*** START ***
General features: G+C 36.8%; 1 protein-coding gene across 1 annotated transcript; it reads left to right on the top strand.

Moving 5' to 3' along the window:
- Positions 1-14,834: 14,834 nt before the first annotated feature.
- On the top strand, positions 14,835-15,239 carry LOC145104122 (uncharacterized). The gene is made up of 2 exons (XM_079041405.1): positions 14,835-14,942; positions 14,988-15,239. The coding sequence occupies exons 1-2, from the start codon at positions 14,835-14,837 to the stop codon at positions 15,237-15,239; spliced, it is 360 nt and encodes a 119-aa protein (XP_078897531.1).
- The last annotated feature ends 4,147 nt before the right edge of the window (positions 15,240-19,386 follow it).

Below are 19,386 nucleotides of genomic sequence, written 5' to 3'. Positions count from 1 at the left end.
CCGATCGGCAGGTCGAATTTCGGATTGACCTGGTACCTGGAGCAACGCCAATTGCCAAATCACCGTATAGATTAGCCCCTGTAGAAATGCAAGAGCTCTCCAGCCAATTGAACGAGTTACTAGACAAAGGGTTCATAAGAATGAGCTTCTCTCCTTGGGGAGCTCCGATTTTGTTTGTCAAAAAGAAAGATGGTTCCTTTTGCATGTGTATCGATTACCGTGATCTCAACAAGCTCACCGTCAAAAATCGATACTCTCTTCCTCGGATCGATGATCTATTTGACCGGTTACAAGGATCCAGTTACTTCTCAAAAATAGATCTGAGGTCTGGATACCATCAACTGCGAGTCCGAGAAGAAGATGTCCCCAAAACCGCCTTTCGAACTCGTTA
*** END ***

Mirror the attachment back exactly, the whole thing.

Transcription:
General features: G+C 36.8%; 1 protein-coding gene across 1 annotated transcript; it reads left to right on the top strand.

Moving 5' to 3' along the window:
- Positions 1-14,834: 14,834 nt before the first annotated feature.
- On the top strand, positions 14,835-15,239 carry LOC145104122 (uncharacterized). The gene is made up of 2 exons (XM_079041405.1): positions 14,835-14,942; positions 14,988-15,239. The coding sequence occupies exons 1-2, from the start codon at positions 14,835-14,837 to the stop codon at positions 15,237-15,239; spliced, it is 360 nt and encodes a 119-aa protein (XP_078897531.1).
- The last annotated feature ends 4,147 nt before the right edge of the window (positions 15,240-19,386 follow it).

Below are 19,386 nucleotides of genomic sequence, written 5' to 3'. Positions count from 1 at the left end.
CCGATCGGCAGGTCGAATTTCGGATTGACCTGGTACCTGGAGCAACGCCAATTGCCAAATCACCGTATAGATTAGCCCCTGTAGAAATGCAAGAGCTCTCCAGCCAATTGAACGAGTTACTAGACAAAGGGTTCATAAGAATGAGCTTCTCTCCTTGGGGAGCTCCGATTTTGTTTGTCAAAAAGAAAGATGGTTCCTTTTGCATGTGTATCGATTACCGTGATCTCAACAAGCTCACCGTCAAAAATCGATACTCTCTTCCTCGGATCGATGATCTATTTGACCGGTTACAAGGATCCAGTTACTTCTCAAAAATAGATCTGAGGTCTGGATACCATCAACTGCGAGTCCGAGAAGAAGATGTCCCCAAAACCGCCTTTCGAACTCGTTA